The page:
It was attended by representatives of civil society organizations interested in the problem of lead paints (“Consumers Support Center” NGO, Dalma Sona, “Ecoteam” NGO, Yerevan Aarhus Center, “Ecological Union” NGO, “EcoLur” NGO) and experts. At the end of the discussion, the following recommendations were presented:

  • Armenia, as a member of EAEU, should immediately propose an amendment to paragraph 11 of the draft technical regulations of the Customs Union “On the safety of paint materials” from 2013, noting that paint materials should not contain chemicals, including metals, belonging to the 1st class of hazard, the amount of which in terms of dry residue exceeds 0.009% (90 ppm);
  • Submit a recommendation to the National Assembly of Armenia to support the listing of lead chromate in the Rotterdam Convention on the Prior Informed Consent Procedure for Certain Hazardous Chemicals and Pesticides in International Trade;
  • Send a letter to the Focal Points of SAICM of the RA Ministry of Environment and the RA Ministry of Health with a request to make the problem of lead paints in the priorities of the action plans of the relevant ministries, ensuring risk reduction and protecting the health of the population, especially children;
  • Contact the NGO Consumers Support Center to strengthen monitoring and enforcement of existing lead paint regulations. National bans on lead paint should include provisions for enforcement and the consequences of non-compliance;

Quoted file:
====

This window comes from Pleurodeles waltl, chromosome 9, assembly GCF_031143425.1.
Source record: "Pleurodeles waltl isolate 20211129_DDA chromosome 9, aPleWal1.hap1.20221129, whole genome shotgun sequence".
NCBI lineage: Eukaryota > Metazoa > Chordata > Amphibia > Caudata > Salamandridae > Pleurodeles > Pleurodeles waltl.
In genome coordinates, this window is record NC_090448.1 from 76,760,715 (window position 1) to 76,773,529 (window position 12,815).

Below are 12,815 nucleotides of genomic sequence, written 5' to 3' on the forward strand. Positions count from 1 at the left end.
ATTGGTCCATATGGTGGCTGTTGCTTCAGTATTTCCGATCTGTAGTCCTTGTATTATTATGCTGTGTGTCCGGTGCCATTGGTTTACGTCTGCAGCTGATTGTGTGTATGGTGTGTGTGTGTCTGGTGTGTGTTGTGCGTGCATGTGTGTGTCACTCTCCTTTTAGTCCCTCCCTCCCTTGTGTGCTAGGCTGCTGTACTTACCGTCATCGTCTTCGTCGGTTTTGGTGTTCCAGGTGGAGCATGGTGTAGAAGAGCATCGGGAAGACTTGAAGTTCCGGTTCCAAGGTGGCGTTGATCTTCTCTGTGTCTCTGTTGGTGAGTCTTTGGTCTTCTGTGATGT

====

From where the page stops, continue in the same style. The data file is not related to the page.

• Submit an appeal to the Asian Development Bank (ADB) in order to ensure the use of safe paint and varnish materials in the construction and reconstruction of children’s educational institutions (ADB conducts a wide program in Armenia for the construction and reconstruction of children’s educational institutions);
  • Submit an appeal to local importers of the paint and varnish industry to limit the import of paints to Armenia with a lead content of more than 90 ppm, provide a list of brands of manufacturers of paints containing lead not more than 90 ppm.

Interview for Mariam radio about Lead in Paint


(Press Release)

 “Armenian Women for Health and a Healthy Environment” (AWHHE) NGO emphasizes the threats to children from lead paint during the International Lead Poisoning Prevention Week.

AWHHE joins the Global Alliance to Eliminate Lead Paint (hereinafter – the Alliance) – a joint program of WHO and UNEP within the framework of the International Lead Poisoning Prevention Week (ILPPW), which will be held on 23-29 October. The Alliance highlights the urgent need to protect children’s health by taking action to eliminate the use of lead paint. During the week of action, AWHHE will conduct a Roundtable discussion to summarize the NGO’s ten-year effort to phase out lead paint and outline the necessary steps that can contribute to solving this problem.